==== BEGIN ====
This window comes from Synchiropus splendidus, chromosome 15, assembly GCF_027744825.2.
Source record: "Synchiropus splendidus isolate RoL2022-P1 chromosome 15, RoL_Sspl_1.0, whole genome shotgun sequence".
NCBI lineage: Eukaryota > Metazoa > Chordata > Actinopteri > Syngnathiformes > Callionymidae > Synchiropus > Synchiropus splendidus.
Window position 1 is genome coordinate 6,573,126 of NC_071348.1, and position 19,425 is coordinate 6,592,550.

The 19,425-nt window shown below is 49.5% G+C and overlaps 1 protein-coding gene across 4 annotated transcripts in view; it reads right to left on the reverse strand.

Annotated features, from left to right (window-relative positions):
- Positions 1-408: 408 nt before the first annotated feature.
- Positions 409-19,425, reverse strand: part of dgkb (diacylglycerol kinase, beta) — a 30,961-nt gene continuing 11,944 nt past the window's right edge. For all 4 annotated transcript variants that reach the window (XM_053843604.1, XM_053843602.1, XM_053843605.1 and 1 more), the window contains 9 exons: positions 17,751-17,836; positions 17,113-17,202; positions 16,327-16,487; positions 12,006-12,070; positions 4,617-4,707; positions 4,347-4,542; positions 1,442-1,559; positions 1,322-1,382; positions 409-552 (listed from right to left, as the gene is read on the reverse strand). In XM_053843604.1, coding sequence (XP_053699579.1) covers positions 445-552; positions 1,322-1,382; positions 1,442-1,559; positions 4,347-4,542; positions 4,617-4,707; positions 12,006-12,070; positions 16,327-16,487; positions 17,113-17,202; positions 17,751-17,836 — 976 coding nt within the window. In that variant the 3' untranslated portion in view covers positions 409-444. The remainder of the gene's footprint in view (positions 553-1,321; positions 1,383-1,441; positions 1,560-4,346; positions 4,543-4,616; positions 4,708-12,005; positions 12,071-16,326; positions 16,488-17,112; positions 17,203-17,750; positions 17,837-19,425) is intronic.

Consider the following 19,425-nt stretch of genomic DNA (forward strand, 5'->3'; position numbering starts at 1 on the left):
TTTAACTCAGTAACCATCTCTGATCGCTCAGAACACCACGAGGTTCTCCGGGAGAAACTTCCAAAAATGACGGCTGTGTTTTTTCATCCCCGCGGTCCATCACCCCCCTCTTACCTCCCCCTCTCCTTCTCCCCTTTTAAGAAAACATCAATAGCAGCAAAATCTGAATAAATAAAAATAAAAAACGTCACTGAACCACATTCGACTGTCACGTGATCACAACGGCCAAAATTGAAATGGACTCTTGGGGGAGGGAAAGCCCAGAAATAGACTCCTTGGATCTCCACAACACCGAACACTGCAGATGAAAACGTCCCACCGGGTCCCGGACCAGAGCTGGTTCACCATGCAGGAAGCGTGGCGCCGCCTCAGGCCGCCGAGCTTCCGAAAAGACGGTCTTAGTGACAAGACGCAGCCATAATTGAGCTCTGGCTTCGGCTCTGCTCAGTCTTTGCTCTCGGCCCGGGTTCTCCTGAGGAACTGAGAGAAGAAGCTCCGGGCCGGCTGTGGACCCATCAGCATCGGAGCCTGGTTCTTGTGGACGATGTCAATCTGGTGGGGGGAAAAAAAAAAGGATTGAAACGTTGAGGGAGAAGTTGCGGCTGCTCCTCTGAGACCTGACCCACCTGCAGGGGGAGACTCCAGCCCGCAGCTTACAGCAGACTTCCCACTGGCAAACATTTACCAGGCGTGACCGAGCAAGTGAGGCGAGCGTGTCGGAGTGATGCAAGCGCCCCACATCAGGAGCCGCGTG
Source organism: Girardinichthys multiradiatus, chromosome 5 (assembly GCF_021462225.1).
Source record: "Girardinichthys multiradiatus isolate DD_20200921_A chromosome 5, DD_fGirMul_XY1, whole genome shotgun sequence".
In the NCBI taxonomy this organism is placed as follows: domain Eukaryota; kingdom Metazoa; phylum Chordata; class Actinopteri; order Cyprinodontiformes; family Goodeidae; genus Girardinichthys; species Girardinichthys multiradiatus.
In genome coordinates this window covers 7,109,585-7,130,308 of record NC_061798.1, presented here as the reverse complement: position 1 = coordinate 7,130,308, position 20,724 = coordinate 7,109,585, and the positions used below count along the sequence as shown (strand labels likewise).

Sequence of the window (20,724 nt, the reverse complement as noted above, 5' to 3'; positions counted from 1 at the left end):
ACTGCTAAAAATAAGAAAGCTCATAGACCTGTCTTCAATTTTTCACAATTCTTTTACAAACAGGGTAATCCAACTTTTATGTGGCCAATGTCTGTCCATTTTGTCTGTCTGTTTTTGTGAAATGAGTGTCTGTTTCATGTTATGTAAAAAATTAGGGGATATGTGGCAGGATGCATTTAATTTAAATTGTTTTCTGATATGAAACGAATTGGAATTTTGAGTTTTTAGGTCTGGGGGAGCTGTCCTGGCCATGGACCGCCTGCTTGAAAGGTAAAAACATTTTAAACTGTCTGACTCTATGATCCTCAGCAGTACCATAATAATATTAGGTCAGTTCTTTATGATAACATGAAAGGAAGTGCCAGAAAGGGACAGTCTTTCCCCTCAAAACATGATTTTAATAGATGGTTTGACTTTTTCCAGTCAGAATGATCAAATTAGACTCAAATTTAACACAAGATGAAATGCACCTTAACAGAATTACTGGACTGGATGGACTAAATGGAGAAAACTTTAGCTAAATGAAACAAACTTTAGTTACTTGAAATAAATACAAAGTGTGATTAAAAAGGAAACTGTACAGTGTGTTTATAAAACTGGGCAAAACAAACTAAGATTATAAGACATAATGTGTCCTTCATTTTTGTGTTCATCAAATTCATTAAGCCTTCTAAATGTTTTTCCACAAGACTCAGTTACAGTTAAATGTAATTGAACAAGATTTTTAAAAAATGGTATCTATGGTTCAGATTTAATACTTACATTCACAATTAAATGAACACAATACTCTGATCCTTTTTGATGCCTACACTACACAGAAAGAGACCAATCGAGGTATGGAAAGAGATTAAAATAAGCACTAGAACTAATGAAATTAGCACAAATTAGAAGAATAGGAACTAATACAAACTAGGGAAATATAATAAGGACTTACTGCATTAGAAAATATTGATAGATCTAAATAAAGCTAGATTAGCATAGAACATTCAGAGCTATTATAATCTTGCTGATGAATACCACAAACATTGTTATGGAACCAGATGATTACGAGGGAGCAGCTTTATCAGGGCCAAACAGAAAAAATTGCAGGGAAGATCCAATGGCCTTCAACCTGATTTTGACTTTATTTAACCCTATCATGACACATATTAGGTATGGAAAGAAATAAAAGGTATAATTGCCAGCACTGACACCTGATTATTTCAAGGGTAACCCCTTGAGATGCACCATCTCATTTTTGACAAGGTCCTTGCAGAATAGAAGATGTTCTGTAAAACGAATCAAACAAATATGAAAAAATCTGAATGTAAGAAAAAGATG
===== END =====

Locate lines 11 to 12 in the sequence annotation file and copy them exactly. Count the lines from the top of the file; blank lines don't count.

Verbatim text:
Source organism: Girardinichthys multiradiatus, chromosome 5 (assembly GCF_021462225.1).
Source record: "Girardinichthys multiradiatus isolate DD_20200921_A chromosome 5, DD_fGirMul_XY1, whole genome shotgun sequence".